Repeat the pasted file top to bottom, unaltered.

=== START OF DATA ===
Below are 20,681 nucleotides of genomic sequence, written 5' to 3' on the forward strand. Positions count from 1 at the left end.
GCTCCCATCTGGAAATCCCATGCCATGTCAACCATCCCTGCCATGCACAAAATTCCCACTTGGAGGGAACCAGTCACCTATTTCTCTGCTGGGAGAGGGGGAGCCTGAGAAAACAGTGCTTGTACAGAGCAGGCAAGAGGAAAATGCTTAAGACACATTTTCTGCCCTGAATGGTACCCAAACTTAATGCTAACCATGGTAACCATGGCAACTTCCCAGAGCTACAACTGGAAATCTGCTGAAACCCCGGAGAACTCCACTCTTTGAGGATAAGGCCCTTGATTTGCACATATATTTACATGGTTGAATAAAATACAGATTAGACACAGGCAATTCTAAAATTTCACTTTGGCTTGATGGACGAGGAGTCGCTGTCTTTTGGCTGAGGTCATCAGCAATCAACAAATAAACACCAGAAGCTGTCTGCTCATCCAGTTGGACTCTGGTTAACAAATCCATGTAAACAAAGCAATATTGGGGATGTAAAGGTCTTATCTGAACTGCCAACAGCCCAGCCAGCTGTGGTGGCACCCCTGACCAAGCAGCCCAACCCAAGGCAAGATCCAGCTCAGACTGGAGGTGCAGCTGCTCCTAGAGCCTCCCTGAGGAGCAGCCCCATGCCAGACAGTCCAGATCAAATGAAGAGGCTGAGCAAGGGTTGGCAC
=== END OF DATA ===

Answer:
Below are 20,681 nucleotides of genomic sequence, written 5' to 3' on the forward strand. Positions count from 1 at the left end.
GCTCCCATCTGGAAATCCCATGCCATGTCAACCATCCCTGCCATGCACAAAATTCCCACTTGGAGGGAACCAGTCACCTATTTCTCTGCTGGGAGAGGGGGAGCCTGAGAAAACAGTGCTTGTACAGAGCAGGCAAGAGGAAAATGCTTAAGACACATTTTCTGCCCTGAATGGTACCCAAACTTAATGCTAACCATGGTAACCATGGCAACTTCCCAGAGCTACAACTGGAAATCTGCTGAAACCCCGGAGAACTCCACTCTTTGAGGATAAGGCCCTTGATTTGCACATATATTTACATGGTTGAATAAAATACAGATTAGACACAGGCAATTCTAAAATTTCACTTTGGCTTGATGGACGAGGAGTCGCTGTCTTTTGGCTGAGGTCATCAGCAATCAACAAATAAACACCAGAAGCTGTCTGCTCATCCAGTTGGACTCTGGTTAACAAATCCATGTAAACAAAGCAATATTGGGGATGTAAAGGTCTTATCTGAACTGCCAACAGCCCAGCCAGCTGTGGTGGCACCCCTGACCAAGCAGCCCAACCCAAGGCAAGATCCAGCTCAGACTGGAGGTGCAGCTGCTCCTAGAGCCTCCCTGAGGAGCAGCCCCATGCCAGACAGTCCAGATCAAATGAAGAGGCTGAGCAAGGGTTGGCAC